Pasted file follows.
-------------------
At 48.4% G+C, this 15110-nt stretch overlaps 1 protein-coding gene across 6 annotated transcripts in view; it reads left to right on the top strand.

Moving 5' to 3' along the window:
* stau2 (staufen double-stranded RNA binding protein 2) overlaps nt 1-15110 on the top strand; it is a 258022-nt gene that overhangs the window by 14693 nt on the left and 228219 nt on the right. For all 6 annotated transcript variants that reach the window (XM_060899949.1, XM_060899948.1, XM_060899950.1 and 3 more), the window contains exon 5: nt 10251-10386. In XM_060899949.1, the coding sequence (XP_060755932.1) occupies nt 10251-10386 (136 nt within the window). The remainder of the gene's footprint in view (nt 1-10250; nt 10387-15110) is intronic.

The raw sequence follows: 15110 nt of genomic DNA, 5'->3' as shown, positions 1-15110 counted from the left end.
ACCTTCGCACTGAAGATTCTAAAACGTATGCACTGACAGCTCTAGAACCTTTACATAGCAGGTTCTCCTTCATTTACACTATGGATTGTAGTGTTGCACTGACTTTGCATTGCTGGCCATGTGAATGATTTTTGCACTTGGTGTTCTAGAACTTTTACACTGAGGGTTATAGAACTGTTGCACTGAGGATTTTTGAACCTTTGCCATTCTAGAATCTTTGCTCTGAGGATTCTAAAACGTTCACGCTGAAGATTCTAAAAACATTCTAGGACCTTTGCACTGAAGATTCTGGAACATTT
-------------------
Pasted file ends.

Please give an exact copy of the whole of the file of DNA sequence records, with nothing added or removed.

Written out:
At 48.4% G+C, this 15110-nt stretch overlaps 1 protein-coding gene across 6 annotated transcripts in view; it reads left to right on the top strand.

Moving 5' to 3' along the window:
* stau2 (staufen double-stranded RNA binding protein 2) overlaps nt 1-15110 on the top strand; it is a 258022-nt gene that overhangs the window by 14693 nt on the left and 228219 nt on the right. For all 6 annotated transcript variants that reach the window (XM_060899949.1, XM_060899948.1, XM_060899950.1 and 3 more), the window contains exon 5: nt 10251-10386. In XM_060899949.1, the coding sequence (XP_060755932.1) occupies nt 10251-10386 (136 nt within the window). The remainder of the gene's footprint in view (nt 1-10250; nt 10387-15110) is intronic.

The raw sequence follows: 15110 nt of genomic DNA, 5'->3' as shown, positions 1-15110 counted from the left end.
ACCTTCGCACTGAAGATTCTAAAACGTATGCACTGACAGCTCTAGAACCTTTACATAGCAGGTTCTCCTTCATTTACACTATGGATTGTAGTGTTGCACTGACTTTGCATTGCTGGCCATGTGAATGATTTTTGCACTTGGTGTTCTAGAACTTTTACACTGAGGGTTATAGAACTGTTGCACTGAGGATTTTTGAACCTTTGCCATTCTAGAATCTTTGCTCTGAGGATTCTAAAACGTTCACGCTGAAGATTCTAAAAACATTCTAGGACCTTTGCACTGAAGATTCTGGAACATTT